Maintain a current list of all animals, including their location and records of feeding, vaccinations, and tests. Make this information available at various locations on the farm. Make sure that you have proof of ownership for all animals.
    Evacuation of livestock facilities may be necessary. If evacuation from their facilities is not possible, a decision must be made whether to turn them outside or move them to a more appropriate location.
    Review and update your disaster plan, contact information, and supplies regularly.

  13. Hair Sheep in Missouri, July 2010

    Ag Opportunities Volume 21, Number 7 July 2010

    Hair Sheep in Missouri
    By Dr. Jodie Pennington, Regional Small Ruminant Educator
    Lincoln University Cooperative Extension

    Hair Sheep in Missouri Hair sheep are becoming more popular in Missouri, especially in the southern parts of the state. Some will appear without wool and others will have a combination of hair and wool. Although Boer goats set the standard for muscle among the goat breeds and have received much publicity in recent years, some Boer goats require more management than some other breeds of sheep and goats. Some producers wish to minimize time and management with their small ruminant enterprise. Hair sheep appear to fit this niche of requiring less management than some of the other breeds of sheep and goats. Some breeds of hair sheep originated in the dry desert lands of South Africa, and others are from the tropical areas in West Africa and were further developed in the Caribbean. The origins of the breeds determine the characteristics of the breed. A breed from South Africa, e.g., Dorper, offers the ability to survive under harsh, dry desert conditions. The breeds from the Caribbean and West Africa, e.g., Barbados Blackbelly and St. Croix, thrive under the rigors of heat, humidity and parasites. The Katahdin, which was developed in the United States, is somewhat unique in that it can thrive under diverse environmental conditions. Its heritage makes it suitable for hot, humid environments with significant parasite challenges. It was initially developed in Maine, where the northern climate makes it able to adapt to colder climates. Hair sheep are not a cross between breeds of goats and sheep. The primary difference between hair sheep and wooled sheep is the ratio of hair to wool fibers. Hair sheep have more hair fibers, and wooled sheep have more wool fibers. Wooled sheep breeds include the Suffolk, Hampshire, and Rambouillet. Hair sheep do not have to be sheared, although there are differences in shedding ability of individual animals. Some hair sheep will appear shaggy since not all of the hair will be shed. Hair sheep also do not need their tails docked, although some producers elect to dock their tails for "improved appearance." Most wooled sheep have their tails docked for improved health and sanitation. There are advantages to raising hair sheep rather than sheep with wool and some of the more muscular breeds of goats. They tend to have a high level of reproduction, with a lambing rate of 150 to 200 percent. Additionally, they are good mothers who care for their young. Hair sheep tend to have a natural resistance to internal parasites and other pests. The resistance developed as they survived in the wilds of Africa. There, they developed a greater tolerance for heat and humidity than some of the traditional sheep and goat breeds. Hair sheep lambs have a good livability rate. The growth rates of the lambs will not be as great as breeds of wooled sheep since they are not as large. Hair sheep breeds are usually not as suitable for the club lamb market as more stylish breeds of sheep. Some breeds of hair sheep can be heavily muscled but usually are not "pretty" enough to be competitive in strong market lamb shows. Hair sheep do not tend to do as well in cold weather as wooled sheep.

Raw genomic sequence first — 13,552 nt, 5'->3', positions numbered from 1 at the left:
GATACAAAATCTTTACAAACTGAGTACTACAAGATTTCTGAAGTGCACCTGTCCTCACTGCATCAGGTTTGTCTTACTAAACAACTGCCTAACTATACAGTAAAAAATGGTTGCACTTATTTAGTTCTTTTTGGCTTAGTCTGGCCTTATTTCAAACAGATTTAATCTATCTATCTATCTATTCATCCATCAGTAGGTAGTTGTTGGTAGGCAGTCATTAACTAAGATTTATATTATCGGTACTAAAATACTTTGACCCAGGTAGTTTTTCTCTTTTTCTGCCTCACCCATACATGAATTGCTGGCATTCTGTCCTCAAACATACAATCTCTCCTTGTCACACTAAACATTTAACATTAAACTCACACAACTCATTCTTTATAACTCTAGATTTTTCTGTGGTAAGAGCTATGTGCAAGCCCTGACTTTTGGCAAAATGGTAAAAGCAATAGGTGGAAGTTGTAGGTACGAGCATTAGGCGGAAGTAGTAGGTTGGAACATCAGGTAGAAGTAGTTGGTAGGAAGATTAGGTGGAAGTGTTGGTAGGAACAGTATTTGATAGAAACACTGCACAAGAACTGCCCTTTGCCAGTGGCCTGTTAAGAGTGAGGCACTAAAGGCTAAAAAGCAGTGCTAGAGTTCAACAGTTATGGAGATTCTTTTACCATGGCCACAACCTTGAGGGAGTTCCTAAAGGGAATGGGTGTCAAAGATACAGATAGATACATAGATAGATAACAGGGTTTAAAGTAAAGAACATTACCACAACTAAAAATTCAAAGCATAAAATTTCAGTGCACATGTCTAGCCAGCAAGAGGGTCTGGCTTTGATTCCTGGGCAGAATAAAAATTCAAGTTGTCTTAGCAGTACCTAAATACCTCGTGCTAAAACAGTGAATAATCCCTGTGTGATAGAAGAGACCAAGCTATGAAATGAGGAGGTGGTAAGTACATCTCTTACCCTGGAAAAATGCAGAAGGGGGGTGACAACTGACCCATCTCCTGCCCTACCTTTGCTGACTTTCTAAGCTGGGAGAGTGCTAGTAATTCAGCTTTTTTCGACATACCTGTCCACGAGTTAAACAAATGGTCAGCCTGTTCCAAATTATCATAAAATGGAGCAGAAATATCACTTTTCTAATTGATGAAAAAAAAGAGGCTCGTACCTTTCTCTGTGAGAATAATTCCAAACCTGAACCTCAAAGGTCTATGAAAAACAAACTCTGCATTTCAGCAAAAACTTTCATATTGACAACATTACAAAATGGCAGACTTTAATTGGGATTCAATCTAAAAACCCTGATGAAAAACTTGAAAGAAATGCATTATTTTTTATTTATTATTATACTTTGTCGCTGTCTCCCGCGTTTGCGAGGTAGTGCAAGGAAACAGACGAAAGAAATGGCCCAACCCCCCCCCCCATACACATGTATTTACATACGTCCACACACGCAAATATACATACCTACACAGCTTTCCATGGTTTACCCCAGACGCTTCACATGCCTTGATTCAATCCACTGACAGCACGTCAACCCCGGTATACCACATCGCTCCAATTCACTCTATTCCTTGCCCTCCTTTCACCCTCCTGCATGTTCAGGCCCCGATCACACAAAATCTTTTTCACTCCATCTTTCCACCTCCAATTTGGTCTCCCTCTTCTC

Source: http://agebb.missouri.edu/mac/agopp/arc/agopp121.txt